Celebrating the U.S. flag on Flag Day

Posted On: Friday, 14 June 2024

Guest blog post by National Americanism Committee Chair Sallie Rossman 
The Second Continental Congress adopted a resolution creating the flag of the United States on June 14, 1777. The resolution specified 13 alternating red and white stripes with 13 stars on a blue field. However, the resolution provided no direction on the placement of the stars or the stars’ number of points, which led to the variation of the flags. History states that the first celebration of the establishment of the U.S. flag was in 1877. However, only the states and local governments adopted and celebrated Flag Day on the anniversary of the Flag Resolution of 1777. Not until 1916 — by the proclamation of U.S. President Woodrow Wilson — was June 14 recognized as a national event, and then on Aug. 3, 1949, an act of Congress designated June 14 as Flag Day. 

In a 1931 article written by U.S. President Calvin Coolidge, he stated, “The stars and the red, white, and blue colors have a significance of their own, but when combined and arranged into the flag of our nation, they take on a new significance which no other form or color can convey. We identify the flag with almost everything we hold dear on Earth. It represents our peace and security, our civil and political liberty, our freedom of religious worship, our family, our friends, our home. We see in it the great multitude of blessings, of rights and privileges, that make up our country. But when we look at our flag and behold it emblazoned with all our rights, we must remember that it is equally a symbol of our duties. Every glory that we associate with it is the result of duty done. A yearly contemplation of the meaning of our flag strengthens and purifies the national conscience.” (1) 

As American Legion Auxiliary members, our mission is to mentor all citizens — regardless of age — to understand that the flag gives hope for all citizens who live free and achieve their dreams, creating a brighter future where freedoms are protected by liberty and justice. The Stars and Stripes represent the history of this country’s growth together, with the red stripes symbolizing the sacrifices of those who fought for this country. Each star represents the citizens of each state working together to create a strong country. For this reason, stars are not cut from the flag, as that action would be symbolic of lessening the strength of our country. Under the U.S. flag, we work inclusively to continue growing strength and unity.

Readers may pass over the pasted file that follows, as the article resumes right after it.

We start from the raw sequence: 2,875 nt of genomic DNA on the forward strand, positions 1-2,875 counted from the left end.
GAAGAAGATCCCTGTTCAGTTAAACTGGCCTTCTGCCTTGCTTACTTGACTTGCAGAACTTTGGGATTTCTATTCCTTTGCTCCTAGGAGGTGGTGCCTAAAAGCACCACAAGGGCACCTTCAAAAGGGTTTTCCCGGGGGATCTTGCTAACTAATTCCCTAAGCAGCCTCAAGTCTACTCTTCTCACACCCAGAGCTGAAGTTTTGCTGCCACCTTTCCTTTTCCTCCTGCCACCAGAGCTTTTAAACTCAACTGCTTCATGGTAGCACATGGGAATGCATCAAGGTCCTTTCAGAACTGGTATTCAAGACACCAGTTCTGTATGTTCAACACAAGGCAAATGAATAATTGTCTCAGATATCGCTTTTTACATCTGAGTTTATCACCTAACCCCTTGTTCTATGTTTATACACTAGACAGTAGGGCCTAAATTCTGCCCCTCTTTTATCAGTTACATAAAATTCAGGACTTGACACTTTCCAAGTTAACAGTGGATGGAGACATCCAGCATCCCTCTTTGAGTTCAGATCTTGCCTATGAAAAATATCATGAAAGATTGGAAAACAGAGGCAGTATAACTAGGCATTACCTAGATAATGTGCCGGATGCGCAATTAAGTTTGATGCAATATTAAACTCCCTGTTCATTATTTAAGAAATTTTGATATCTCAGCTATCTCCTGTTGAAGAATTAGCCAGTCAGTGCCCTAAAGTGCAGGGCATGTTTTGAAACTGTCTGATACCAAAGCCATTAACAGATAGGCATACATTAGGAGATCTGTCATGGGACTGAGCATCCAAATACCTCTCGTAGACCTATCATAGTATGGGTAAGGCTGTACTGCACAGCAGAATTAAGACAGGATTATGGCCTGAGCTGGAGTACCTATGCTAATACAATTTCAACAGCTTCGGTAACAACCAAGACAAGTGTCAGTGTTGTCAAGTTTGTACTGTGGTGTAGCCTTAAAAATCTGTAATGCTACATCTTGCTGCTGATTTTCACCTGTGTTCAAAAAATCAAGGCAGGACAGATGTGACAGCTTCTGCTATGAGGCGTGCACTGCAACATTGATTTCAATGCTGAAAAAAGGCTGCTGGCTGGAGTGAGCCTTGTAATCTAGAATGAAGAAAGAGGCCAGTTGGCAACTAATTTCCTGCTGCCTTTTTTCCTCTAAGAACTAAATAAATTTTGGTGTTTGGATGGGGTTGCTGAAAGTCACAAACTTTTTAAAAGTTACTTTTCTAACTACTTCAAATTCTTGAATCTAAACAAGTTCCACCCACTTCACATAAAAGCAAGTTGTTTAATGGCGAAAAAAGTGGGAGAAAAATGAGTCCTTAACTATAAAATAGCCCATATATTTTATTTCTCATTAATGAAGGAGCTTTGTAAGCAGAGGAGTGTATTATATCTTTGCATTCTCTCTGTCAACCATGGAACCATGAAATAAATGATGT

On June 14, celebrate the flag of the United States as you share with your community that our flag stands for the essence of Americanism: liberty, justice, strength, sacrifice, and inclusion. These are the reasons to stand hand over heart for the Pledge of Allegiance and the National Anthem.
I Am Old Glory
by Howard Schnauber
I am the flag of the United States of America.

I fly atop the world’s tallest buildings.
I stand watch in America’s halls of justice.
I stand side by side with the Maple Leaf on
the world’s longest undefended border.
I fly majestically over institutions of learning.
I stand guard with power in the world.
Look up and see me.

I stand for peace, honor, truth, and justice.
I stand for freedom.
I am confident.
I am arrogant.
I am proud.

When I am flown with my fellow banners,
my head is a little higher,
my colors a little truer.

I bow to no one!
I am recognized all over the world.
I am worshipped — I am saluted.
I am loved — I am revered.
I am respected — and I am feared.

I have fought in every battle of every war
for more than 200 years.
I was flown at Valley Forge, Gettysburg, Shiloh, and Appomattox.
I was there at San Juan Hill, the trenches of France,
in the Argonne Forest, Anzio, Rome, and the beaches of Normandy.
Guam, Okinawa, Korea and KheSan, Saigon, Vietnam know me,
I was there.

I led my troops, I was dirty, battle worn, and tired,
but my soldiers cheered me and I was proud.
I have been burned, torn, and trampled on the streets of
countries I have helped set free. It does not hurt,
for I am invincible.

I have been soiled upon, burned, torn, and trampled on
the streets of my country. And when it’s by those whom
I’ve served in battle — it hurts.
But I shall overcome — for I am strong.

I have slipped the bonds of Earth and stood watch over
the uncharted frontiers of space from my vantage point on the moon.
I have borne silent witness to all of America’s finest hours.
But my finest hours are yet to come.

When I am torn into strips and used as bandages for my wounded
comrades on the battlefield, when I am flown at
half-mast to honor my soldier, or when I lie in the
trembling arms of a grieving parent at the grave of their
fallen son or daughter, I am proud.


ALA Mission

In the spirit of Service, Not Self, the mission of the American Legion Auxiliary is to support The American Legion and to honor the sacrifice of those who serve by enhancing the lives of our veterans, military, and their families, both at home and abroad. For God and Country, we advocate for veterans, educate our citizens, mentor youth, and promote patriotism, good citizenship, peace and security.